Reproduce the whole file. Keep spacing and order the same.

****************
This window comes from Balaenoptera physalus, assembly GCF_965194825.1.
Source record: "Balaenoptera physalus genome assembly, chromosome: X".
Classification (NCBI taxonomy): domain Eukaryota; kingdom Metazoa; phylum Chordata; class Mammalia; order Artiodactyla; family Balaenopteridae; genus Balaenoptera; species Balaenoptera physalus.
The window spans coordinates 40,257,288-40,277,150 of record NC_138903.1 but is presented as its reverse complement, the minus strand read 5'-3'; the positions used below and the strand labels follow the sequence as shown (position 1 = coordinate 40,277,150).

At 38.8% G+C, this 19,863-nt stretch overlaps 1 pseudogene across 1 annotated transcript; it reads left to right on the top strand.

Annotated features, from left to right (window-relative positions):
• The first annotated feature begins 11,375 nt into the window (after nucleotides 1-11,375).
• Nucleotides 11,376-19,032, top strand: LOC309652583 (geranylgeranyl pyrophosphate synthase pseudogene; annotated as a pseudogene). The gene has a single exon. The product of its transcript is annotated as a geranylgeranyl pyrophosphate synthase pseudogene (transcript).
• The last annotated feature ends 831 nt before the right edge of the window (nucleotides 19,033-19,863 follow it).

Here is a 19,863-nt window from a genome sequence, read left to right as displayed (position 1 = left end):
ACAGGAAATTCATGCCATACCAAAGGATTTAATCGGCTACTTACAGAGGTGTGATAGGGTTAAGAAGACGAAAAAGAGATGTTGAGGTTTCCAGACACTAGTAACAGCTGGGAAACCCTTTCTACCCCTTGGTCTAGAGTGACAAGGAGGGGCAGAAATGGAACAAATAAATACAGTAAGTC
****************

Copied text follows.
This window comes from Balaenoptera physalus, assembly GCF_965194825.1.
Source record: "Balaenoptera physalus genome assembly, chromosome: X".
Classification (NCBI taxonomy): domain Eukaryota; kingdom Metazoa; phylum Chordata; class Mammalia; order Artiodactyla; family Balaenopteridae; genus Balaenoptera; species Balaenoptera physalus.
The window spans coordinates 40,257,288-40,277,150 of record NC_138903.1 but is presented as its reverse complement, the minus strand read 5'-3'; the positions used below and the strand labels follow the sequence as shown (position 1 = coordinate 40,277,150).

At 38.8% G+C, this 19,863-nt stretch overlaps 1 pseudogene across 1 annotated transcript; it reads left to right on the top strand.

Annotated features, from left to right (window-relative positions):
• The first annotated feature begins 11,375 nt into the window (after nucleotides 1-11,375).
• Nucleotides 11,376-19,032, top strand: LOC309652583 (geranylgeranyl pyrophosphate synthase pseudogene; annotated as a pseudogene). The gene has a single exon. The product of its transcript is annotated as a geranylgeranyl pyrophosphate synthase pseudogene (transcript).
• The last annotated feature ends 831 nt before the right edge of the window (nucleotides 19,033-19,863 follow it).

Here is a 19,863-nt window from a genome sequence, read left to right as displayed (position 1 = left end):
ACAGGAAATTCATGCCATACCAAAGGATTTAATCGGCTACTTACAGAGGTGTGATAGGGTTAAGAAGACGAAAAAGAGATGTTGAGGTTTCCAGACACTAGTAACAGCTGGGAAACCCTTTCTACCCCTTGGTCTAGAGTGACAAGGAGGGGCAGAAATGGAACAAATAAATACAGTAAGTC